Structured pedagogy interventions have been rigorously evaluated. For example, evaluations in Brazil, Kenya, The Gambia, and South Africa have shown improvements in student learning outcomes. A meta-analysis of 216 interventions to improve student learning in low- and middle-income countries found that structured pedagogy approaches “had the largest and most consistent positive effects on improving learning outcomes.” The Global Education Evidence Advisory Panel (GEEAP) has labeled “structured pedagogy“ and “teaching at the right level” as “Smart Buys” – interventions that are supported by a strong body of evidence and are also highly cost-effective.

The World Bank’s support to structured pedagogy programs

The World Bank is already working with Ministries of Education in numerous countries to deploy this package of interventions.

  • In Colombia, for example, the Aprendamos Todos a Leer program provides structured pedagogy reading and writing materials to teachers in kindergarten and first grade. Teachers are also offered instructional coaching and support to help them use these materials effectively. The program has been shown to contribute to improved student learning.
  • In Edo State (Nigeria), every teacher receives structured lesson plans, and their use is monitored through a permanently updated tablet. Schools are frequently visited by development officers, who support teachers by conducting regular classroom observations and providing individualized feedback.
  • In Mozambiquethe Aprender+ program focuses on improving reading outcomes in Grades 1 and 2. Teachers receive structured lesson plans, in-person training, and ongoing coaching throughout the school year. Aprender+ will be scaled up nationwide through the MozLearning project.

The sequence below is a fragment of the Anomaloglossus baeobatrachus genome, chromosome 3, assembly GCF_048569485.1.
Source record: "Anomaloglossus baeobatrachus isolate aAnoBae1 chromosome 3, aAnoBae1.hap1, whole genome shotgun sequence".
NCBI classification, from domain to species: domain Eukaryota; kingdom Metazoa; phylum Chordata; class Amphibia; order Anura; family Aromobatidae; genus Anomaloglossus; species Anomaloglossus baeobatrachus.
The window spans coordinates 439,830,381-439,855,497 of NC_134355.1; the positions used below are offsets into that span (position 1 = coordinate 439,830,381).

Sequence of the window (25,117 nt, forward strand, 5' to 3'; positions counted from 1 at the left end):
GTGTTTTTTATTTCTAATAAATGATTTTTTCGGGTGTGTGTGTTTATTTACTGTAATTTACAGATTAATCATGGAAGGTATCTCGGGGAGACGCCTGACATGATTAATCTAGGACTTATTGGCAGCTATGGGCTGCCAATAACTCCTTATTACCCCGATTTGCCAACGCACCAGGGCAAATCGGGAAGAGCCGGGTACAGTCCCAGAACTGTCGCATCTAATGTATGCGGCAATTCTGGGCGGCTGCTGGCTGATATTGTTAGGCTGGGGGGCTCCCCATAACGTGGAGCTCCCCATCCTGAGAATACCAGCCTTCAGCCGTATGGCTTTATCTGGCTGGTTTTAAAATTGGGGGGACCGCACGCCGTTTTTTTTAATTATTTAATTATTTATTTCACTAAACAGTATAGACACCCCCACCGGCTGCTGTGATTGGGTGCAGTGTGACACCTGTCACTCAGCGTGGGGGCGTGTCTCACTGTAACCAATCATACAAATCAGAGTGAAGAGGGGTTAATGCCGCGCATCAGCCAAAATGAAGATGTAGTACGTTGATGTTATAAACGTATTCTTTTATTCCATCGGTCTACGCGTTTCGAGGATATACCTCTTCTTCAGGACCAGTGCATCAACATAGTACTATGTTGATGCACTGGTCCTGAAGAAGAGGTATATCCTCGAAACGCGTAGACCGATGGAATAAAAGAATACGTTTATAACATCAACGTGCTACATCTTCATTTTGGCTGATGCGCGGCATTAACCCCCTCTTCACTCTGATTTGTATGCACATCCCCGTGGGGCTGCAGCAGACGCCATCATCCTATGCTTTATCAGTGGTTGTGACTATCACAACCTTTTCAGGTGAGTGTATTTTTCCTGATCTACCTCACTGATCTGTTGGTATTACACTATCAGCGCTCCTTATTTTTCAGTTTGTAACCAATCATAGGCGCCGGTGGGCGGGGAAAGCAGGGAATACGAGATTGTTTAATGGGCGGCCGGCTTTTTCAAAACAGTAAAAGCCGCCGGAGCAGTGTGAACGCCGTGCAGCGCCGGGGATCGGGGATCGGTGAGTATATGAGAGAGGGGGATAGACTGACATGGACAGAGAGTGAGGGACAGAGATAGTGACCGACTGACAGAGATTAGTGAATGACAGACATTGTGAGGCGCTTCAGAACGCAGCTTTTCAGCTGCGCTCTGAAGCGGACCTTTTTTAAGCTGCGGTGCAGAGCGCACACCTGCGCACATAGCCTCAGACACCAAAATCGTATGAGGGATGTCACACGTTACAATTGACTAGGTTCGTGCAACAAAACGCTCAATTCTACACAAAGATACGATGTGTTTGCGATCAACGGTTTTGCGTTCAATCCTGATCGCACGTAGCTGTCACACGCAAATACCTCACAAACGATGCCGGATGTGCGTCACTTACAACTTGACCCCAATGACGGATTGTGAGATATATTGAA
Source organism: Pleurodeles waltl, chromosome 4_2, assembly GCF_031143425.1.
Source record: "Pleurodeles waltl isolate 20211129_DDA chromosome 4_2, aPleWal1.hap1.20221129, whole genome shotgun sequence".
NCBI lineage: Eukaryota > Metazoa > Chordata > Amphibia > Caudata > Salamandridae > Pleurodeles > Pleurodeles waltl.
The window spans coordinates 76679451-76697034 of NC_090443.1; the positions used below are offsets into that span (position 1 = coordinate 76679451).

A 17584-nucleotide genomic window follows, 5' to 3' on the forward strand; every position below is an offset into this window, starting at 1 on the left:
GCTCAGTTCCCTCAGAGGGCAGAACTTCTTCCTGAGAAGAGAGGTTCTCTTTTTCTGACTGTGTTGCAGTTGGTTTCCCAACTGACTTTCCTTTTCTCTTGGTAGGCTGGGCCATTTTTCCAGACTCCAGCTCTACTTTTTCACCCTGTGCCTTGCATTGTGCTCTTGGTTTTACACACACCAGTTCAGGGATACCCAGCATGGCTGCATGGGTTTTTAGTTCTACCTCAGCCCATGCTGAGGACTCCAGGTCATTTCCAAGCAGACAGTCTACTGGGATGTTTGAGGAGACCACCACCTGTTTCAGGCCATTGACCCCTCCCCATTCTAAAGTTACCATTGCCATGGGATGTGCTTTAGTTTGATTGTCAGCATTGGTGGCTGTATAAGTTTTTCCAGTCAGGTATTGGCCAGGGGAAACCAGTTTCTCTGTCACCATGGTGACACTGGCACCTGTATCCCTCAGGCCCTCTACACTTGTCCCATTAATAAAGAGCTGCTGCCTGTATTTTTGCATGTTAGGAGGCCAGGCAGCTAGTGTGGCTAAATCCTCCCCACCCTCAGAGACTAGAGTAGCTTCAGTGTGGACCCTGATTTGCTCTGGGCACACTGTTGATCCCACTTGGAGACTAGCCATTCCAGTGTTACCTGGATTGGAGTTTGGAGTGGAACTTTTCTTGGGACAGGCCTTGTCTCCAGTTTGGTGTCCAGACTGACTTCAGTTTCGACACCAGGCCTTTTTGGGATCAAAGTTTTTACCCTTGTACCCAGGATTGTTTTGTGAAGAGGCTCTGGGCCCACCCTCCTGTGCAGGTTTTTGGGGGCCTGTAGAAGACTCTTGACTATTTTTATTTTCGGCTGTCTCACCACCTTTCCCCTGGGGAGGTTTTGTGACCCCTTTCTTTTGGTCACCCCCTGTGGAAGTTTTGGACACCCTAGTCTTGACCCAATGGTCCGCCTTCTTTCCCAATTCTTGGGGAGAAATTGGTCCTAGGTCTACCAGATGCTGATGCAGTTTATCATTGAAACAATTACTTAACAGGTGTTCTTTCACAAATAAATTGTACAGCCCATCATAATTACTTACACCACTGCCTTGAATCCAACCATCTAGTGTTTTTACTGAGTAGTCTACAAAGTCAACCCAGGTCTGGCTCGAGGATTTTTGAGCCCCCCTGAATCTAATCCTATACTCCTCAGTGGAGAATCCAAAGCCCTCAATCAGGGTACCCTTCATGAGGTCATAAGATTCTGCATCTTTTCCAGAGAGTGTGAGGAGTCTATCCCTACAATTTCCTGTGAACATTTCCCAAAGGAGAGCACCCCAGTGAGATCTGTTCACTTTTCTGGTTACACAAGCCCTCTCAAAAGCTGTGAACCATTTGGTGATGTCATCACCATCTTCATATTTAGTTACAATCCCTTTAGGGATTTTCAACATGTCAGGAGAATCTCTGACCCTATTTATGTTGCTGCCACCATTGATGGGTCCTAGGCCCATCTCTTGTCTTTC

Implementing and scaling up structured pedagogy programs

Implementing structured pedagogy approaches is not simple, but it is doable. First, lesson plans must be well-designed and implemented with fidelity. Teachers must constantly assess students’ learning and continue with the lesson sequence only when students have mastered the content. Teachers can group students to support those who are staying behind. Teachers must recognize coaching sessions as a space for professional growth, not a space to be judged. Second, the program must be implemented at scale, in thousands of classrooms. This requires a system – from the local level to the national level – that creates the right conditions in schools: a school leader who supports teachers and facilitates coaching; local educational authorities who monitor implementation and ensure all inputs are in place; and a ministry that designs and implements the whole system, and keeps all actors accountable for delivering results.

Science-based approaches to improve learning exist, and they can help solve the learning crisis. The challenge is to implement at scale. That is not easy, but the multiple success stories worldwide demonstrate that it is possible.

Source : World Bank



About Author

Leave a comment

Your email address will not be published. Required fields are marked *

You may also like

Covid-19 Education

Quantifying the macroeconomic impact of COVID-19-related school closures on human capital

The COVID-19 pandemic led to the partial or full closure of schools in almost all countries around the world. On

Boomerang college kids: Unemployment, job mismatch, and co-residence

During the pandemic, around 26 million young adults in the US returned to live with their parents (Fry et al.